The 8 Limbs of Yoga: Dharana "Concentration"

Updated: Dec 11, 2021

We live in a rushed society where multitasking amidst the chaos is the norm. Writing emails and answering phone calls, eating lunch while organizing work schedules and scrolling through social media, driving while talking on the phone, the list goes on. The multitasking mind is like the jack of all trades…but the master of none. These competing thoughts from our fast-paced lives often become apparent when we sit down to meditate. “I’m just not good at meditating” is something we frequently hear when we attempt to bring our attention to a single point of focus. Dealing with the distractions of the mind is no easy feat, which is why we practice Dharana, or concentration. When we focus the mind intently to one point, the rest of the mind quiets down, leaving less room for internal distractions.

Dharana, or concentration, is the sixth step on Patanjali’s eightfold path, and an important precursor to move to the final two steps: Dhyana (meditation) and Samadhi (union). The final three steps on the eight-limbed path (Dharana, Dhyana, and Samadhi), also called ‘Samyama’, are all closely interconnected. Samyama is an internal process where the mind is purified. Through practicing Dharana, we become more focused and able to move toward meditation and finally, samadhi.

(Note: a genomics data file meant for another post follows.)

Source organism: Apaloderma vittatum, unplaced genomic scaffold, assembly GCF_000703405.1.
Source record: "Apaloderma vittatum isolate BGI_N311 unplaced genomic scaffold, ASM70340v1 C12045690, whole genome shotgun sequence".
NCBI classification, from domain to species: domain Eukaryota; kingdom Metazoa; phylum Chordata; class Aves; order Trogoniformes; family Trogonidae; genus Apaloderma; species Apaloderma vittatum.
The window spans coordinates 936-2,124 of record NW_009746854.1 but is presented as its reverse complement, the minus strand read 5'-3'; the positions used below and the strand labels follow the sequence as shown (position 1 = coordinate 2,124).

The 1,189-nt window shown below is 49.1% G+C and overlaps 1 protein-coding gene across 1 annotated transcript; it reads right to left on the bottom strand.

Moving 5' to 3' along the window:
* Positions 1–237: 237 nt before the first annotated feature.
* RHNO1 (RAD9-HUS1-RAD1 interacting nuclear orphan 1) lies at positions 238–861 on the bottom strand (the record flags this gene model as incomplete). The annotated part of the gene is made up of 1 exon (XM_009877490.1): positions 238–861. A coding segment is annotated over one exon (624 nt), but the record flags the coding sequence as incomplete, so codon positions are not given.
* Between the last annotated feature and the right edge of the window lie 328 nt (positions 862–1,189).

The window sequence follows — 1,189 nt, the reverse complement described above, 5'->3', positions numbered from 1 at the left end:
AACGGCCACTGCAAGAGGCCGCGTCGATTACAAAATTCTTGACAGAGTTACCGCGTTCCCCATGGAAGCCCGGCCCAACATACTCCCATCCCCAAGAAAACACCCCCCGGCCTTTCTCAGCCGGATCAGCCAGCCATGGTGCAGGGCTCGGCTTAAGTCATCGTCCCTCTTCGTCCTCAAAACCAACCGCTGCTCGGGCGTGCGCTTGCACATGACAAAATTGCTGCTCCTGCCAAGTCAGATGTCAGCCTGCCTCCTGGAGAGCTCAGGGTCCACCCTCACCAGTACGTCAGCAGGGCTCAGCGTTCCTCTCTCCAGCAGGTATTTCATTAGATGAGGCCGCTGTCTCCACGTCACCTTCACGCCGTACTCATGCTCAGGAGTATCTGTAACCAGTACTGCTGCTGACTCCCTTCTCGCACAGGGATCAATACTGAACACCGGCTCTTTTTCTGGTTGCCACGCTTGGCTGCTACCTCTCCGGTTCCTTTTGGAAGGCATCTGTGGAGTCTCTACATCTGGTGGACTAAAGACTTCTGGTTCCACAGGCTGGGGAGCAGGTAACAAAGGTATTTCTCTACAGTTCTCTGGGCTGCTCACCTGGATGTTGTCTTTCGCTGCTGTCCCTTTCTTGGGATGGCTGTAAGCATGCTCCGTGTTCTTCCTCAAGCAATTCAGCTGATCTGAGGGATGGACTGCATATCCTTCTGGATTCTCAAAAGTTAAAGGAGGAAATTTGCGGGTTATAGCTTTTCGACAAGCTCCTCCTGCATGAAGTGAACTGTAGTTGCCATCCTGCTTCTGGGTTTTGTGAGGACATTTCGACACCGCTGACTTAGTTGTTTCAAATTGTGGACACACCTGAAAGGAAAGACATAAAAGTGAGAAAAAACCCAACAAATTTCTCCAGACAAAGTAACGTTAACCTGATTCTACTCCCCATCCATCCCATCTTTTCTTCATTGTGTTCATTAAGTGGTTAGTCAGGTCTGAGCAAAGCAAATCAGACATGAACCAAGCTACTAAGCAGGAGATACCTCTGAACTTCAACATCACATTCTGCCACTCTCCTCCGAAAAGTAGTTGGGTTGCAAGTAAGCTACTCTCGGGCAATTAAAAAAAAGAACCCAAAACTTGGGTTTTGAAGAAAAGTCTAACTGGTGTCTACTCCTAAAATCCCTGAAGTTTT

We can practice Dharana by focusing on something internal or external. Internally, you can bring your focus to one of your chakras, your breath, or use a mantra. Externally, you can practice by focusing your attention on an object or particular point; for example, staring intently at a flame (trataka), or finding your drishti (gaze point) in asana practice. Our entire purpose of practicing Dharana is to refine our focus without any internal distractions. As a result of this practice, we gain control of the monkey mind and become more conscious and aware of the nature of the mind. When we are practicing Dharana, we calm our minds and step away from the busy routines that we unconsciously follow. In doing so, we can begin to understand our true nature.

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